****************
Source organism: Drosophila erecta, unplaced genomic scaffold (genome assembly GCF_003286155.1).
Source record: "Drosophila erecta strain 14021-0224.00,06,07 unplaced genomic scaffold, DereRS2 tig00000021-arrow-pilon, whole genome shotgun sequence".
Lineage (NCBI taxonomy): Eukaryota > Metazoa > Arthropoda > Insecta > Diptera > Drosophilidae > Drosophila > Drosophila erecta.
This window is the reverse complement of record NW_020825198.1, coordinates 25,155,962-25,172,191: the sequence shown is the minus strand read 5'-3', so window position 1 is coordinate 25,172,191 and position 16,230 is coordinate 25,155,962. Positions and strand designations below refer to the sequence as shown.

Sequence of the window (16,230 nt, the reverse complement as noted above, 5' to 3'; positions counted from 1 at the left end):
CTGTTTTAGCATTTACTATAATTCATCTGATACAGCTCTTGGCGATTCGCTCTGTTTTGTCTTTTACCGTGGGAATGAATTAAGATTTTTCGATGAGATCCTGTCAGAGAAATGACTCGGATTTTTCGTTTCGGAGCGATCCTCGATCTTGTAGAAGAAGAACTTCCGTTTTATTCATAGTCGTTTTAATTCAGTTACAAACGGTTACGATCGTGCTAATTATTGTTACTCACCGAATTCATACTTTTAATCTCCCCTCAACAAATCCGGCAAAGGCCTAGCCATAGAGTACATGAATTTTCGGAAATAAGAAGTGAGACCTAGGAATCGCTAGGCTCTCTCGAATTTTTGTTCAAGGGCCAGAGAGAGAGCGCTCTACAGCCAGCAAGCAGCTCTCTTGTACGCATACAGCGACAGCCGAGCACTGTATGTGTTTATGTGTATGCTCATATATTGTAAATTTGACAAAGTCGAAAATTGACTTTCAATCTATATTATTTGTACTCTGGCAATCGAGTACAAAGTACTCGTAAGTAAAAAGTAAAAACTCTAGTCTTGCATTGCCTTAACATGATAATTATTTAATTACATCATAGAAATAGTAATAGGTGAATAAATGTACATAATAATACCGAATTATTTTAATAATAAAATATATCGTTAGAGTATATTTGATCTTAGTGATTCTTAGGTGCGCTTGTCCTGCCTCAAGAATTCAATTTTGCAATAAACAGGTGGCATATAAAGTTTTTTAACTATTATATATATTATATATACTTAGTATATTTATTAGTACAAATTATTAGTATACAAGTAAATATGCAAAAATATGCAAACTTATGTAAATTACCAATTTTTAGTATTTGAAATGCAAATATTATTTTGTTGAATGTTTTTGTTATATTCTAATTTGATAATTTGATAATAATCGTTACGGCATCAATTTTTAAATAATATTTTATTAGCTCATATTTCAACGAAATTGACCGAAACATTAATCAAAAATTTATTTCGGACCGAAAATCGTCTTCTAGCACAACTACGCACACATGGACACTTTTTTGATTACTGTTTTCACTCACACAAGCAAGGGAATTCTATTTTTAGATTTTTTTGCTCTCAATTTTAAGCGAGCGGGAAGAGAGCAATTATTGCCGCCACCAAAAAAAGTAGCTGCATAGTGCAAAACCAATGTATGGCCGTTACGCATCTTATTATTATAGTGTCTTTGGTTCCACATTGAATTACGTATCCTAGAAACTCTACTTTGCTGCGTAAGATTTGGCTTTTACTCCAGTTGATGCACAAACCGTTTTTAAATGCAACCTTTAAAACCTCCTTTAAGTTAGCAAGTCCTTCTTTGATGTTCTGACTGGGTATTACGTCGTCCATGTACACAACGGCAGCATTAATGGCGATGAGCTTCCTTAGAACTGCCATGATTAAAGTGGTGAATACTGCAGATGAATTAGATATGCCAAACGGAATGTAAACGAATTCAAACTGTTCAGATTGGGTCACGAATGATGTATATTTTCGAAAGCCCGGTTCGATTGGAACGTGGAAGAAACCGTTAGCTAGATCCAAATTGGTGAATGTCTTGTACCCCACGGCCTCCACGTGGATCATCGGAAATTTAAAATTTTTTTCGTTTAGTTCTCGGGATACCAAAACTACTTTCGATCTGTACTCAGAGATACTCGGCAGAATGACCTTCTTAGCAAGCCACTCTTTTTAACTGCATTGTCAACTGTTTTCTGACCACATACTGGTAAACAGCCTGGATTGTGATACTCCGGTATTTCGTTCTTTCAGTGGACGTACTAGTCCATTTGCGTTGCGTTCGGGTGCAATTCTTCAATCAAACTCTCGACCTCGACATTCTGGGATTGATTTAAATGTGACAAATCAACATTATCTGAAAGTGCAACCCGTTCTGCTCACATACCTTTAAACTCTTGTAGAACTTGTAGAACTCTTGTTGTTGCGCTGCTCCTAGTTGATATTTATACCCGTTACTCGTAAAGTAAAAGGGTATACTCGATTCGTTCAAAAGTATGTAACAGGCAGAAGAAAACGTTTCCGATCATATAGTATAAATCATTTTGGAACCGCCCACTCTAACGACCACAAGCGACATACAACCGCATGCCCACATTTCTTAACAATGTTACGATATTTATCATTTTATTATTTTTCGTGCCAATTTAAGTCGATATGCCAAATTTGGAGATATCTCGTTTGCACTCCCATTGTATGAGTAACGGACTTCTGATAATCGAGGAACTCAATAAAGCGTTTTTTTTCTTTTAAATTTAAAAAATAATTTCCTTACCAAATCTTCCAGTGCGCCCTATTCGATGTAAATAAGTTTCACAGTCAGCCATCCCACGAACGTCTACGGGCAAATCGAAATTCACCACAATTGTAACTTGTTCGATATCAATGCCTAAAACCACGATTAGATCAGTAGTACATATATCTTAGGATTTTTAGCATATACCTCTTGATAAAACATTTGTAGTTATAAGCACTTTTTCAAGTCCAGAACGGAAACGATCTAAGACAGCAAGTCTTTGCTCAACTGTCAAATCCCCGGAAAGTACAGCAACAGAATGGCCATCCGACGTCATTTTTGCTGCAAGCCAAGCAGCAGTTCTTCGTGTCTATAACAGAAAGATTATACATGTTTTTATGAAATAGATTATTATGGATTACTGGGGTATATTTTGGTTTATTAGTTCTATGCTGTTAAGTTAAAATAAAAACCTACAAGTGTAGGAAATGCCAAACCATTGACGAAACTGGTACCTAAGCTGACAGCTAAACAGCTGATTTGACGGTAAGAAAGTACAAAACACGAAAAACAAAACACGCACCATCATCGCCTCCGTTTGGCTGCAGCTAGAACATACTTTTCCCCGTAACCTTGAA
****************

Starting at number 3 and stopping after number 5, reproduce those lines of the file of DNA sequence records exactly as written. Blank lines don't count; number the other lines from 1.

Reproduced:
Lineage (NCBI taxonomy): Eukaryota > Metazoa > Arthropoda > Insecta > Diptera > Drosophilidae > Drosophila > Drosophila erecta.
This window is the reverse complement of record NW_020825198.1, coordinates 25,155,962-25,172,191: the sequence shown is the minus strand read 5'-3', so window position 1 is coordinate 25,172,191 and position 16,230 is coordinate 25,155,962. Positions and strand designations below refer to the sequence as shown.

Sequence of the window (16,230 nt, the reverse complement as noted above, 5' to 3'; positions counted from 1 at the left end):